The patient experience (PX) is defined by every interaction between the patient and your organization; it begins at the first touch-point and continues for the duration of the relationship. It includes scheduling appointments, office visits, the check-out process, web-portal utilization, phone communications, urgent care services, and telehealth services.
There are several compelling reasons why your practice should be concerned about patient satisfaction and the patient experience:
- It's part of CMS's Quality Strategy Goals
- By focusing on patient experience you can increase patient loyalty
- You can improve your bottom line
The healthcare industry is in the midst of a quantum shift in how providers are reimbursed for their services. As we transition from a fee-for-service reimbursement model to a value-based reimbursement model the way in which we measure success also needs to change. It can be tempting to only consider the specific Quality Measures outlined by CMS for reimbursement. However, developing a broader strategy of delivering an outstanding customer experience will push your practice to the top.
In the business world, executives understand that the customer experience is the key to effective marketing and customer retention. Furthermore, when customers rate their experience, more than 50% of that rating is based upon an emotional connection.
This is incredible, because the wait time, price, and convenience factors all pale in comparison to how the customer "feels" about the service. This is a huge opportunity for healthcare practices to increase their patient satisfaction and patient experience scores! The first step is providing excellent customer service. Simply providing friendly, helpful service will improve your customer service rating and patient satisfaction. Next, how you deliver on the promises you made, providing proactive solutions, and exceeding expectations will improve your overall patient experience.
Once you've started to develop a strategy to improve the patient experience, the next step is identifying your most valuable customers. In the healthcare sector we tend to think of patients as patients, not as customers, but in reality people have a variety of choices when it comes to choosing a provider.
You'll need to do your own research to determine exactly who your ideal customer (patient) is. Then, by focusing on attracting these patients to your practice you have the potential to improve your scores.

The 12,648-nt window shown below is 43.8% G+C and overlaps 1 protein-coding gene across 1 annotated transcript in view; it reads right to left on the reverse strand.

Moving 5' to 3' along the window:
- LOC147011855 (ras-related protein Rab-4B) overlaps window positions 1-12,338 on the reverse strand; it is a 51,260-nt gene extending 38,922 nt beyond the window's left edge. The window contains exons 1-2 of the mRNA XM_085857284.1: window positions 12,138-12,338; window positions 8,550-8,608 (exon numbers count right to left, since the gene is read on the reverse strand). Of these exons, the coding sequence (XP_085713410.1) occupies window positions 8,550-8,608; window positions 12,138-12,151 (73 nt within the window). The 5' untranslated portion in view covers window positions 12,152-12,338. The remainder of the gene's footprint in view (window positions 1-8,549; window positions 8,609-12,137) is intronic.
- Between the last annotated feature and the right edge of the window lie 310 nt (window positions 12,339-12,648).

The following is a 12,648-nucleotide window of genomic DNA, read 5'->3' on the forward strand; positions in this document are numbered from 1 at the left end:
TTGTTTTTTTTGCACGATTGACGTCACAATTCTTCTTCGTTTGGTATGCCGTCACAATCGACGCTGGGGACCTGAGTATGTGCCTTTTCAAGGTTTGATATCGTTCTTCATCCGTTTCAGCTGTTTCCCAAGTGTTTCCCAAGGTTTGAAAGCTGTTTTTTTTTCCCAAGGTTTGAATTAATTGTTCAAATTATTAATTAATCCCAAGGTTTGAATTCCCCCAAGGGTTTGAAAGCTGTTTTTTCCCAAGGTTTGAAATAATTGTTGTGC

Perhaps they look something like this:
- interested in collaboration
- willing to buy-in to behavioral change
- participates by tracking their progress
- wants cutting-edge delivery of healthcare
So, how do you attract and retain these sorts of patients?
By engaging with them on social media, blogging, offering concierge services, providing on-demand telehealth solutions, and ultimately connecting with them emotionally by delivering an outstanding customer experience.You have the opportunity to grow your ideal patient base by focusing on identifying this market segment, and fully connected customers are more likely to become promoters. They will do your marketing for you!
According to an article in HBR titled , "The New Science of Customer Emotions", "customers become more valuable at each step of a predictable “emotional connection pathway” as they transition from (1) being unconnected to (2) being highly satisfied to (3) perceiving brand differentiation to (4) being fully connected." According to the article, fully connected customer are, on average, 52% more valuable than highly satisfied customers. By identifying emotional motivators that are relevant in the healthcare industry, you can begin to tailor your messaging and services to attract and retain these valuable customers.
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At RxLive we offer concierge telehealth services and partner with provider organizations to improve patient health and deliver outstanding patient satisfaction, elevating the overall patient experience. For more information about how we can help follow the link below.
All information found in the contents of this blog is based on the opinions of the author unless otherwise noted. We encourage all readers to consult with a medical professional before making any health changes related to a specific diagnosis or condition. No information on this site should be used to prevent, diagnose, treat or cure any health condition. This information is not intended to replace the advice of a qualified health care professional and is not intended as specific individual medical advice.